https://play.google.com/store/apps/d...rycircuit.free

I wonder if a lot of Experts have a vested interest in talking BS about computer technology.

This was being promoted in the 60s when computers were expensive and the poor could not afford them.

https://en.wikipedia.org/wiki/PLATO_(computer_system)

But now tablets are more powerful than mainframes back then and screen time is bad.
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Old 04-02-2019, 02:53 PM
 
11,505 posts, read 21,040,409 times
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Lol so now the poor are upset that they have too much access to computers.

You literally can't win.
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Old 04-03-2019, 05:06 AM
 
Location: Cebu, Philippines
3,846 posts, read 1,399,527 times
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My step-daughter just graduated at the top of her high school class, in physical contact with an electronic screen 24-7. She knows less about geography, history, classical literature and basic natural sciences than I knew at her age in 1956.
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Old 04-03-2019, 10:12 AM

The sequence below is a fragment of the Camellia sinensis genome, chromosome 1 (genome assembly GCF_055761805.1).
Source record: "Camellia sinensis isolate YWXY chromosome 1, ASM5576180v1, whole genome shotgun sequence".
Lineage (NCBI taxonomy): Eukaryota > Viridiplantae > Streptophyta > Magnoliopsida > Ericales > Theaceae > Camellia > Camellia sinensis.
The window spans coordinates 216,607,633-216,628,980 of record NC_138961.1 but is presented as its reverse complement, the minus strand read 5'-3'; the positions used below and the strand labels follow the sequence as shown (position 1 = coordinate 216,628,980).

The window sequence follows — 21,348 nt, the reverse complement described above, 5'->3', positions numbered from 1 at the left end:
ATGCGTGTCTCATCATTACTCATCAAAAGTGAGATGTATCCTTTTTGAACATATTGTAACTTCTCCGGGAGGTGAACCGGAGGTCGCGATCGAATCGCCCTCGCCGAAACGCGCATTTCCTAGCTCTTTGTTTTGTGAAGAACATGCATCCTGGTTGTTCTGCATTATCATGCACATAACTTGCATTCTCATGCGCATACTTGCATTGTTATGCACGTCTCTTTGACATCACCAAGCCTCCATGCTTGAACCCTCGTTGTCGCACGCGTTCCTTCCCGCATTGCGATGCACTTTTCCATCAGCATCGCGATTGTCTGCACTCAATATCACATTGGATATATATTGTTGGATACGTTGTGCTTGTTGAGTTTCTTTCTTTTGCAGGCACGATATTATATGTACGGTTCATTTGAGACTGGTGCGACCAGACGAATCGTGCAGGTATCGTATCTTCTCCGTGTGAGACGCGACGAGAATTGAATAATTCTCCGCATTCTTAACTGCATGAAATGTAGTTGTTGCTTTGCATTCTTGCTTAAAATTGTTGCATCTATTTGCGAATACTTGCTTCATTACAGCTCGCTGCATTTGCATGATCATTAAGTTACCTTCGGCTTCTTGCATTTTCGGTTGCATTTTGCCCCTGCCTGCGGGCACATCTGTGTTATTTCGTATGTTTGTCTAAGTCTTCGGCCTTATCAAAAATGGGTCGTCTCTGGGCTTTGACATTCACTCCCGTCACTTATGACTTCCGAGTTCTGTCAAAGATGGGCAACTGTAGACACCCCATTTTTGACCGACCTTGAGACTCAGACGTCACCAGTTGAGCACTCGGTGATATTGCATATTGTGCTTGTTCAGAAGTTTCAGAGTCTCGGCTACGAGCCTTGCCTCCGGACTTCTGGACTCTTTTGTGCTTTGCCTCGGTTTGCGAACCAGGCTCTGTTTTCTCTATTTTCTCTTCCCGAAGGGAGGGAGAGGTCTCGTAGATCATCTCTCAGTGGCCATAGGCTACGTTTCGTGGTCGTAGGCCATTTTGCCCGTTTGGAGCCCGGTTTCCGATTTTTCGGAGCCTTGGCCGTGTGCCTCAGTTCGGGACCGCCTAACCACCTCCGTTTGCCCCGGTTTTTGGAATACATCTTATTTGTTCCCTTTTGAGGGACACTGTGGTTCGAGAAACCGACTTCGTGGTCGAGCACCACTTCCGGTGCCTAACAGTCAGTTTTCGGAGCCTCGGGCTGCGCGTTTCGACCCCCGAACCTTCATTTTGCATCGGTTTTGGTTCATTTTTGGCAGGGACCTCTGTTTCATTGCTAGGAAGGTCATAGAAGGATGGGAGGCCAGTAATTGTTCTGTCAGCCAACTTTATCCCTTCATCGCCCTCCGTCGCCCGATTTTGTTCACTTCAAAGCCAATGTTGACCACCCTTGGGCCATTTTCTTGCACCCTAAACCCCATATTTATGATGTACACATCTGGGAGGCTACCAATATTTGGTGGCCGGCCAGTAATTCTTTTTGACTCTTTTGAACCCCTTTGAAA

Location: Mars City
4,955 posts, read 1,962,122 times
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Weird issue. In the end, you have to use your role as parents to steer your kids in the direction you see best. Why not fill the home with toys and books, plus computer and digital stuff? I.e. have and encourage the best of both worlds?

America is rapidly becoming a nation of extremes; either this or that, black and white, blah blah blah. We have become too binary/digital, and lost our analog way of life. I'm not talking about tangible and material items; I'm talking about who we approach and see life and possibilities.

What's worked before though remains our best approach: moderation and balance, and including all sides. See all shades, varieties, mixtures, etc. Instead of A or B, how about A+B? How about adding and compounding, rather than subtracting?

Last edited by Thoreau424; 04-03-2019 at 10:21 AM..